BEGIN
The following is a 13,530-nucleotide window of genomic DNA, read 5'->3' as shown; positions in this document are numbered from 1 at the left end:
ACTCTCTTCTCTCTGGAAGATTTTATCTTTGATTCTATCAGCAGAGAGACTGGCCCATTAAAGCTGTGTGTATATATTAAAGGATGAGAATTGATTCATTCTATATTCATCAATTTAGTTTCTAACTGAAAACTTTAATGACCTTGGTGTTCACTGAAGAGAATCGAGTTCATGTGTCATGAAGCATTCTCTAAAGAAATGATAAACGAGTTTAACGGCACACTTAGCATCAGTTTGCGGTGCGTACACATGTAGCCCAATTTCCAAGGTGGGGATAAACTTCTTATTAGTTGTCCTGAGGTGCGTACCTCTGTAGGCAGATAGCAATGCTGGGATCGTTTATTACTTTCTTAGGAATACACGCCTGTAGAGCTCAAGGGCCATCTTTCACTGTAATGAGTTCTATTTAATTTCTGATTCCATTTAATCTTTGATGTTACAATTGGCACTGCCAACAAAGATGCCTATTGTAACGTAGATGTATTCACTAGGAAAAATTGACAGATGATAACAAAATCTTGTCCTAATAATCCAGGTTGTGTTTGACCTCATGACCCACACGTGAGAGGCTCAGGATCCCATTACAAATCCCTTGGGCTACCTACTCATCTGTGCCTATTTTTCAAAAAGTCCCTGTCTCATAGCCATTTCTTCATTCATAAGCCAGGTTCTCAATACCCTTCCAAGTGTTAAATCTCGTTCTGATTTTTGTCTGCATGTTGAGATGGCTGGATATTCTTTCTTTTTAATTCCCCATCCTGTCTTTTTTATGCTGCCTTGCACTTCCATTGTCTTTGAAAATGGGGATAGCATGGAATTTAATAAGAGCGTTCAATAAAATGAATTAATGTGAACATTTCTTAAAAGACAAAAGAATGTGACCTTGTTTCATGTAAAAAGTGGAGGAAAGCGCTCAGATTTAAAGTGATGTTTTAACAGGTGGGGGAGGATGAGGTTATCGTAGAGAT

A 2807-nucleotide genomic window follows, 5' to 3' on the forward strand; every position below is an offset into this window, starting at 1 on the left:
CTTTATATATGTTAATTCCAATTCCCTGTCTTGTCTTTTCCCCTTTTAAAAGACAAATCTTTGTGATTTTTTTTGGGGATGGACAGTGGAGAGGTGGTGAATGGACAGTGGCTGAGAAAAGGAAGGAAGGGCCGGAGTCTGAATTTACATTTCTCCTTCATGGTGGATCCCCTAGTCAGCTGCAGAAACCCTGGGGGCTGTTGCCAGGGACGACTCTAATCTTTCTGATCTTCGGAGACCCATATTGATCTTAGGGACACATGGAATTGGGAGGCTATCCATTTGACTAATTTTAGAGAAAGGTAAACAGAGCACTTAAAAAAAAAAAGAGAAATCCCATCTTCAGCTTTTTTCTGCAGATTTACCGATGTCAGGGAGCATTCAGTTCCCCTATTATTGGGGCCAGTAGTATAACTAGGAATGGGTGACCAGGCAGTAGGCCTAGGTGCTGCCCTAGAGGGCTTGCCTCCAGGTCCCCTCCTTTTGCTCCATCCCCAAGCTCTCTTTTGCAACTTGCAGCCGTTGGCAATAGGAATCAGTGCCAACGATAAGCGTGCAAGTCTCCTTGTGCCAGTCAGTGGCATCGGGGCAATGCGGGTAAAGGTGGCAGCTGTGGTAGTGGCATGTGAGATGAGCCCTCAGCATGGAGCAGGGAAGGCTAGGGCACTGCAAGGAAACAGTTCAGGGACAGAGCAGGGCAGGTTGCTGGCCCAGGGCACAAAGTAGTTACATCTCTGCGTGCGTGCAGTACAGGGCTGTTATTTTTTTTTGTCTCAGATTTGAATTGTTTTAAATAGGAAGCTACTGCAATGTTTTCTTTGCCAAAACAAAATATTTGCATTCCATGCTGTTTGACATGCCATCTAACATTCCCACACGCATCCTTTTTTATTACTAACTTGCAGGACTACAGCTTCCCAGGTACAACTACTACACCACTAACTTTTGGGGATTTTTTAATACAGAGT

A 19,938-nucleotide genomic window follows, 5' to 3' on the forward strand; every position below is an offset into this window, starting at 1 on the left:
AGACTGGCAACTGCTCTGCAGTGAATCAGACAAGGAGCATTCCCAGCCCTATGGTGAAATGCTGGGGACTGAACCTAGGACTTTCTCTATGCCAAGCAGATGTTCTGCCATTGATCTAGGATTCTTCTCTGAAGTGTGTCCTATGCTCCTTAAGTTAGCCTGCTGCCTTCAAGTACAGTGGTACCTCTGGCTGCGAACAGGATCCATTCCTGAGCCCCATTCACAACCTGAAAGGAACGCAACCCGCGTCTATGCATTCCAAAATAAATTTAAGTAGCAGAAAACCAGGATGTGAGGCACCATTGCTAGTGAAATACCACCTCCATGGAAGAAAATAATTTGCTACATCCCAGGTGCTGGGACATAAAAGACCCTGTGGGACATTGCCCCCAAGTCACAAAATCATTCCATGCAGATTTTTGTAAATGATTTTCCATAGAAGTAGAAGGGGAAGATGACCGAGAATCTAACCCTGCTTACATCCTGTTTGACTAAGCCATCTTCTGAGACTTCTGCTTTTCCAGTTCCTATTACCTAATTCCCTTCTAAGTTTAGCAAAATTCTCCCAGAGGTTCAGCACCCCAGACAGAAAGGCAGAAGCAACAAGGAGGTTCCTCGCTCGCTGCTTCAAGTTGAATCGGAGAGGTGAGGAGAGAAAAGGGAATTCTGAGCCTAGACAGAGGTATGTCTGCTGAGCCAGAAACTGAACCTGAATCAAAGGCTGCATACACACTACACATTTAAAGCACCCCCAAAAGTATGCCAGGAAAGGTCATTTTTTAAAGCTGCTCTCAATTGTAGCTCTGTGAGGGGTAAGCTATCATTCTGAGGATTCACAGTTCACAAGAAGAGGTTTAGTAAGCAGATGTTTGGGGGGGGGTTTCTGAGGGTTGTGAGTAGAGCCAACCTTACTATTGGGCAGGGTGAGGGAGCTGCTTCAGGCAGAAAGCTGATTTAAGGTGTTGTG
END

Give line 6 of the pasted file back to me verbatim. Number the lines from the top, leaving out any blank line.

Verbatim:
AGACTGGCAACTGCTCTGCAGTGAATCAGACAAGGAGCATTCCCAGCCCTATGGTGAAATGCTGGGGACTGAACCTAGGACTTTCTCTATGCCAAGCAGATGTTCTGCCATTGATCTAGGATTCTTCTCTGAAGTGTGTCCTATGCTCCTTAAGTTAGCCTGCTGCCTTCAAGTACAGTGGTACCTCTGGCTGCGAACAGGATCCATTCCTGAGCCCCATTCACAACCTGAAAGGAACGCAACCCGCGTCTATGCATTCCAAAATAAATTTAAGTAGCAGAAAACCAGGATGTGAGGCACCATTGCTAGTGAAATACCACCTCCATGGAAGAAAATAATTTGCTACATCCCAGGTGCTGGGACATAAAAGACCCTGTGGGACATTGCCCCCAAGTCACAAAATCATTCCATGCAGATTTTTGTAAATGATTTTCCATAGAAGTAGAAGGGGAAGATGACCGAGAATCTAACCCTGCTTACATCCTGTTTGACTAAGCCATCTTCTGAGACTTCTGCTTTTCCAGTTCCTATTACCTAATTCCCTTCTAAGTTTAGCAAAATTCTCCCAGAGGTTCAGCACCCCAGACAGAAAGGCAGAAGCAACAAGGAGGTTCCTCGCTCGCTGCTTCAAGTTGAATCGGAGAGGTGAGGAGAGAAAAGGGAATTCTGAGCCTAGACAGAGGTATGTCTGCTGAGCCAGAAACTGAACCTGAATCAAAGGCTGCATACACACTACACATTTAAAGCACCCCCAAAAGTATGCCAGGAAAGGTCATTTTTTAAAGCTGCTCTCAATTGTAGCTCTGTGAGGGGTAAGCTATCATTCTGAGGATTCACAGTTCACAAGAAGAGGTTTAGTAAGCAGATGTTTGGGGGGGGGTTTCTGAGGGTTGTGAGTAGAGCCAACCTTACTATTGGGCAGGGTGAGGGAGCTGCTTCAGGCAGAAAGCTGATTTAAGGTGTTGTG